This weekend Ireland finally move on from the Joe Schmidt era when Andy Farrell takes charge of his first game as head coach, as Scotland visit Dublin in the opening round of the 2020 Six Nations.


When Farrell was announced as Schmidt’s successor in late 2018, he could hardly have imagined how drastically the job description was about to change. After a hugely successful 2018 campaign which included a Grand Slam, a first series win in Australia since 1979 and a first ever home win against the All Blacks, Ireland were a shadow of themselves in 2019.

A hugely disappointing Six Nations was followed by yet another demoralising quarter-final exit at the World Cup.

Now, Farrell finds himself with a rebuilding job on his hands.

While the majority of his squad are not yet past their sell-by date, there is no doubt that Farrell needs to shake things up in a bid to move things forward. In order to do this, he has some big decisions to make.

Farrell will name his team for the Scotland game on Tuesday, two days earlier than Schmidt’s team announcements, as he looks to get Ireland back on track following a season to forget. Here, we break down the big calls and select the starting XV that Farrell should pick as Ireland look to kick off this new era on a positive note.


FULL-BACK: Jordan Larmour
One area where we are guaranteed to see a changing of the guard, with veteran full-back Rob Kearney deemed surplus to requirements. Farrell seemed to make his mind up on Kearney quickly, as the Leinster man wasn’t even invited to the mid-season squad ‘stocktake’ before Christmas, where Farrell held his first mini-camp with his players since succeeding Schmidt as head coach.

Larmour is the clear favourite to make the step-up to first choice, with his inclusion against Scotland only threatened by the foot injury sustained in Leinster’s Champions Cup defeat of Benetton. If fit, he’ll get the jersey. Otherwise Farrell is likely to go with Will Addison, who has been in superb form for Ulster since returning from a four-week suspension at Christmas. Both will bring some welcome attacking flair to the position.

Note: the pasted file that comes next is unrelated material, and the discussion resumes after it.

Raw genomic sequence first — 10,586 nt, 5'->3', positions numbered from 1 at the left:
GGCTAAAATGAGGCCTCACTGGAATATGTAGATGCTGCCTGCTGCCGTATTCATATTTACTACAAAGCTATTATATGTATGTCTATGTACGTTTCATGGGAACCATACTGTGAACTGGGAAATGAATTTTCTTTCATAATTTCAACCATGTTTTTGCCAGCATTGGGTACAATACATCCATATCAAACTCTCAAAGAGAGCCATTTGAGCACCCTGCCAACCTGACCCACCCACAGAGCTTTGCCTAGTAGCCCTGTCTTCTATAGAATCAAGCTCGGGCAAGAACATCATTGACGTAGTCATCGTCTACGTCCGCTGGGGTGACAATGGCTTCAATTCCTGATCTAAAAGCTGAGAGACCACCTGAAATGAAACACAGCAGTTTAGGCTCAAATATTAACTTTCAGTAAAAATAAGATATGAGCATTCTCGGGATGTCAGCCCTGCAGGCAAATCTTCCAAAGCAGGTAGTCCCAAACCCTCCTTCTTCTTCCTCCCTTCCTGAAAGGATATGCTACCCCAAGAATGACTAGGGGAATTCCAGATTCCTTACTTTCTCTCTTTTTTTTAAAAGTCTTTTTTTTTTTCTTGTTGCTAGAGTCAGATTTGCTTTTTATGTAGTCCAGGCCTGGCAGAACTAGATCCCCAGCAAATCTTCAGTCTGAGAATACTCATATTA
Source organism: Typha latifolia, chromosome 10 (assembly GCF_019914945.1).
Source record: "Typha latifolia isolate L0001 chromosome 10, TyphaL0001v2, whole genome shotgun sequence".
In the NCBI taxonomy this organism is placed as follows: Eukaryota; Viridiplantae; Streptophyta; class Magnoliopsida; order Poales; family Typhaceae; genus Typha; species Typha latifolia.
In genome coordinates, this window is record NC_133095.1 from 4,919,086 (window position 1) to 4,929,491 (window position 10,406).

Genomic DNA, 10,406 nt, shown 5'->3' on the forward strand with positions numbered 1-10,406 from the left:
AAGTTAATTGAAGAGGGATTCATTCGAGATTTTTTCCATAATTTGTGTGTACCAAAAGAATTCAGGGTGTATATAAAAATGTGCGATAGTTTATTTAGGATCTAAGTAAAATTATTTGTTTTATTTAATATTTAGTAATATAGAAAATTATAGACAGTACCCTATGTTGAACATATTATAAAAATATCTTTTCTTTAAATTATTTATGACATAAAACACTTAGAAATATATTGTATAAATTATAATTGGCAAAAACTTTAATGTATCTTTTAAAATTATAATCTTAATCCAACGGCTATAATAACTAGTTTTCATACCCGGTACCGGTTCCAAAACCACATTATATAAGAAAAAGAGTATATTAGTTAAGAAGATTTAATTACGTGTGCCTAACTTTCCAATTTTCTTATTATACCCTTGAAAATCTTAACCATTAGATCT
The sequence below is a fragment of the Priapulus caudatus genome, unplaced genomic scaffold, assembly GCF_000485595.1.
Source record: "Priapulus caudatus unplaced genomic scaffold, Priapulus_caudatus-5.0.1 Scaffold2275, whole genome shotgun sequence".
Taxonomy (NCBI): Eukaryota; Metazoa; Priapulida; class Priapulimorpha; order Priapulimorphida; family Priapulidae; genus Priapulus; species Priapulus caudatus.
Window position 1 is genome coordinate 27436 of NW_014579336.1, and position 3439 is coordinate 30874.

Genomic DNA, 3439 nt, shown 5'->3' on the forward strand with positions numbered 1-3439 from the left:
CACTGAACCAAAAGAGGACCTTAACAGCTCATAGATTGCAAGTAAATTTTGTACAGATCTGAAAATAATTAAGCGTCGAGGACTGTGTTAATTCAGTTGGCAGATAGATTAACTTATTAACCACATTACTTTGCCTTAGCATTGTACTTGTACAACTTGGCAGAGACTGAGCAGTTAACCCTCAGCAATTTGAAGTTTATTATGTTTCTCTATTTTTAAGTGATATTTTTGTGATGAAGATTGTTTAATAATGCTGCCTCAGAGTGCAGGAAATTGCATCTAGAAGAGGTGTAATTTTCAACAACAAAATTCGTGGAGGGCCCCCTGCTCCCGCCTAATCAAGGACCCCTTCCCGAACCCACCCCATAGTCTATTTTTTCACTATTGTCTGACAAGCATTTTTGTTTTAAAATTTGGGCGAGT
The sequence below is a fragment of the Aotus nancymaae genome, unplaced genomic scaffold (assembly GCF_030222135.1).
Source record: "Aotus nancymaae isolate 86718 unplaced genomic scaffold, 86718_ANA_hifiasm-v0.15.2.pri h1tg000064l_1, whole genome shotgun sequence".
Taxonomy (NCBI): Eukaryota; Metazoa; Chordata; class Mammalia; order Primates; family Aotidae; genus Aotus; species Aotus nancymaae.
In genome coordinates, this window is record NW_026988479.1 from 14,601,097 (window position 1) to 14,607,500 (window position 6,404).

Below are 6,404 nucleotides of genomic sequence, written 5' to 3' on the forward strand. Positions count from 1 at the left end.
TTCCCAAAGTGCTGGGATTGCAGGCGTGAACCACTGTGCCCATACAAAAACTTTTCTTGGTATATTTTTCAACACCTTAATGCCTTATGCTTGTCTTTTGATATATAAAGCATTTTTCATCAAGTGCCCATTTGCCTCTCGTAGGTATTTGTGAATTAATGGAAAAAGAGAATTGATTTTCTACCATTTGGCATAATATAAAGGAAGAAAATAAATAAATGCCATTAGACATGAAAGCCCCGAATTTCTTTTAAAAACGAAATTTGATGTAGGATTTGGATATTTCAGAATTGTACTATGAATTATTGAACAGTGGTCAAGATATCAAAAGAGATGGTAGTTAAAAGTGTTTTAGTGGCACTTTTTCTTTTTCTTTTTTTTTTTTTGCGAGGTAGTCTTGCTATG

WING: Keith Earls and Jacob Stockdale
Earls and Stockdale rarely found their positions under threat under Schmidt, and while Farrell will no doubt look to increase competition in the position he could stick with the tried and tested against Scotland. Stockdale didn’t enjoy the greatest 2019 but has enough ability to keep his place and remains Ireland’s most important attacking force.

Earls’ big advantage is his experience, and in particular the defensive nous which Stockdale is still only developing.


Munster’s Andrew Conway couldn’t be doing much more to put himself in the mix, but with Farrell likely to tinker with his team in other areas, he may place a greater emphasis on keeping Earls’ experience in the backline, particularly given Kearney’s absence.

CENTRE: Garry Ringrose and Robbie Henshaw
Ringrose may not have entered the World Cup as a first choice centre, but he comes into the Six Nations as Ireland’s form man in the position. There are still some question marks over the defensive side of his game, but Ringrose is a glorious player with ball in hand and simply has to play. Beside him, it’s a tight call between Robbie Henshaw and the ultra-durable Bundee Aki, but the fact that Henshaw plays with Ringrose week-in-week-out at Leinster may tip the balance in his favour.

The one thing about Ireland’s midfield in recent years is that Schmidt rarely had Ringrose, Henshaw and Aki all fit for selection. Expect to see the faces in these jerseys switch around as the tournament progresses, with Chris Farrell and Stuart McCloskey also pushing for a place in the match-day squad.

SCRUM-HALF: John Cooney
The biggest call facing Farrell. Conor Murray was once undroppable for Ireland, and while he’s not been playing badly for Munster since returning from the World Cup, Cooney is arguably the form scrum-half in Europe.

The Ulster man has lifted his game to a new level this season and could not be doing more to argue his case. Not only does he do all the basics right, he has made a habit of producing moments of magic in big games.